For Coaches and Teachers, Mind Sprints, Resources, SCAMPER Technique

Getting the Most out of SCAMPER: R is for Rearrange

We’ve reached the end of our SCAMPER journey and I hope these posts have been helpful! If you missed any of the intervening letters, here are the links to the SCAMPER sheet that should be in every team’s competition kit and the posts about getting the most out of the technique:

S-C-A-M-P-E-R Sheet
Background on the technique

S is for Substitute

C is for Combine
A is for Adapt
M is for Magnify/Minify
P is for Put to Another Use
E is for Eliminate

Print-and-Cut-TangramAnd now for Rearrange. During the USAT season, the writers often employ at least one Mind Sprint where spatial awareness is key. Objects and ideas are flipped over or reversed, or the sequence of events may need to be changed in order to solve a problem. We ask students to use shapes and tools to copy images or to create their own pictures. Some students find this fun and easy, but for others it can be a real challenge.

One way to tap into this skill is to try out a set of tangrams with your students. Tangrams are an ancient Chinese toy that gained popularity in Europe during the 1800’s. I had a set growing up and they are a lot of fun! With some imagination almost anything can be made by moving around these geometric shapes. Feel free to download and use both the tangram cut-out at left and the animal shapes at the end of the post.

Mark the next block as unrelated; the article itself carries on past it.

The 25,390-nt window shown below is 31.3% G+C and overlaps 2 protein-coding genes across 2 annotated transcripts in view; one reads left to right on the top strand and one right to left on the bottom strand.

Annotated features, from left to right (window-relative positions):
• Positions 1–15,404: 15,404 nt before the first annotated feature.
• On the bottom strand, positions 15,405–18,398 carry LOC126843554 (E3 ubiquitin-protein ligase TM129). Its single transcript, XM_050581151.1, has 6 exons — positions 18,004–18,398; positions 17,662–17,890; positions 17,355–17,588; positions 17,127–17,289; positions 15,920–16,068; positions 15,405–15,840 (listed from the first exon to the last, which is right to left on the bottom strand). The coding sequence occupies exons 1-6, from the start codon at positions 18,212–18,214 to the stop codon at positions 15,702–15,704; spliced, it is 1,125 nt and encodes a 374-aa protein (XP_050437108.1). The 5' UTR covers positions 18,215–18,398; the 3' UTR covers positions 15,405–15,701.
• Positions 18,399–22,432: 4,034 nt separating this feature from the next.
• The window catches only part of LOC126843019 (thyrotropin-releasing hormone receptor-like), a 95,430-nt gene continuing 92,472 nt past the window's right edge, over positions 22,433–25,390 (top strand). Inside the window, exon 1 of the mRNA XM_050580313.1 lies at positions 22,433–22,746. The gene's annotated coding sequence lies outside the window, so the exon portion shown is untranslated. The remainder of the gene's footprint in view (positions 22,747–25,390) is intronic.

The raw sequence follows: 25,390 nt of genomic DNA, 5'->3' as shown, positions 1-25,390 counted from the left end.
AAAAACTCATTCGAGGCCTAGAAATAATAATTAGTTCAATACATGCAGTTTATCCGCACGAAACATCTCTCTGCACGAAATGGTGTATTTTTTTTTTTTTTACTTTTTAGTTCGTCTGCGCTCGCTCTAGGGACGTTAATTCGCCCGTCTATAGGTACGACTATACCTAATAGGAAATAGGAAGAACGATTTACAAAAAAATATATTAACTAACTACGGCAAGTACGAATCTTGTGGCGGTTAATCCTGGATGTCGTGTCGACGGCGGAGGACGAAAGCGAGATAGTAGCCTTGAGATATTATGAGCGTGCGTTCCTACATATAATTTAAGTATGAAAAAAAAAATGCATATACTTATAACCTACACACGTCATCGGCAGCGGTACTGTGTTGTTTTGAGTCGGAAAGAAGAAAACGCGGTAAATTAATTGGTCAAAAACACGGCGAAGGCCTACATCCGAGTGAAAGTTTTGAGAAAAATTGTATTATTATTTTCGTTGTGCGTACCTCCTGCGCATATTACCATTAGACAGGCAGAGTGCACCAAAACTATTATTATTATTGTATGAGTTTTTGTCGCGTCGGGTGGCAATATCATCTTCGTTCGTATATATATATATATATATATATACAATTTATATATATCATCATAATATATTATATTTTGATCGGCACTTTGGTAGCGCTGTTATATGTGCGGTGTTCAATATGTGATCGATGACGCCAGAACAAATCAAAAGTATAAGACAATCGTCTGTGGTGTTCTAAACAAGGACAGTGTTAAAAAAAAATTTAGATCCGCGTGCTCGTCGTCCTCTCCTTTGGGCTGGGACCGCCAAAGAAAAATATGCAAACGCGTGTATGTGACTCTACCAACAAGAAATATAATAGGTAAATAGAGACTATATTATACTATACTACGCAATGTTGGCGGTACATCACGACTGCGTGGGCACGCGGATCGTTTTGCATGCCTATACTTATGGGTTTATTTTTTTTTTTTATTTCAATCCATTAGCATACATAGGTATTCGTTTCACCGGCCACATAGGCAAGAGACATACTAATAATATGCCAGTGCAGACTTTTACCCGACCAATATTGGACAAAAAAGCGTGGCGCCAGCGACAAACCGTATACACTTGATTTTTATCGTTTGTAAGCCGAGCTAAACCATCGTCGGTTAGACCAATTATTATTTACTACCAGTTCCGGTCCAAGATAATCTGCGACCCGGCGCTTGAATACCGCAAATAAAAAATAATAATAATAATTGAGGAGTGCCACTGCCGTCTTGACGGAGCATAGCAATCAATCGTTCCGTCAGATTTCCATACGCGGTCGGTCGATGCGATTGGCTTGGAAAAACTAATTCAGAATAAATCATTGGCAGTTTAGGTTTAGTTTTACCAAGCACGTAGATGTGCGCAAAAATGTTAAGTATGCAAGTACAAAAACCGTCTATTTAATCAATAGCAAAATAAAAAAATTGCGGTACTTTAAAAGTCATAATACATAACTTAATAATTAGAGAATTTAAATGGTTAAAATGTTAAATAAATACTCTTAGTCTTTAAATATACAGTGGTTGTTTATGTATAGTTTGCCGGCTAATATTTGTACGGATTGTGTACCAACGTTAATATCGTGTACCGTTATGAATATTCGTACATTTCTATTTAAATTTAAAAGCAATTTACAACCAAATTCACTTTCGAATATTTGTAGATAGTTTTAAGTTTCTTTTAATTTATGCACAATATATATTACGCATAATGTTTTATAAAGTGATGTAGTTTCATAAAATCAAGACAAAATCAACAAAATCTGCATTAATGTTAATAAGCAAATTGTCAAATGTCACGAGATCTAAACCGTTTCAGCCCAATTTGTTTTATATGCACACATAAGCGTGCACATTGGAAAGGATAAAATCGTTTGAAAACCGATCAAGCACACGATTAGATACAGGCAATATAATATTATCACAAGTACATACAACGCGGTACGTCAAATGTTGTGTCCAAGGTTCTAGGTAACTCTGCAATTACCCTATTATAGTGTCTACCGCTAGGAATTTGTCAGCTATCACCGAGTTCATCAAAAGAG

Another way to hone rearranging skills is to use scrambled words. A day or two after teaching my ESL students new vocabulary words, I will often give them the words again but with the letters in the wrong order and ask them to figure out what the words are. For a native English speaker the exercise is mostly about moving the letters around in their minds and recognizing patterns, but it also helps my Bulgarian students learn to spell the words correctly. This is a fun game to play with your students, and it is quick and easy to prepare. Words can have a theme like foods, school subjects, toys, etc or they can be random to make it more challenging.

Likewise, you can scramble math problems. If a person is given the answer and all the components to a problem, she can use the order of operations to decipher the original equation. For instance, the answer is 49, the components are 3, 4, 7, ( ), + and x. What is the math problem?

Answer: (3+4)x7 = 49.

Happy SCAMPERing and good luck at the first Meet on December 12!


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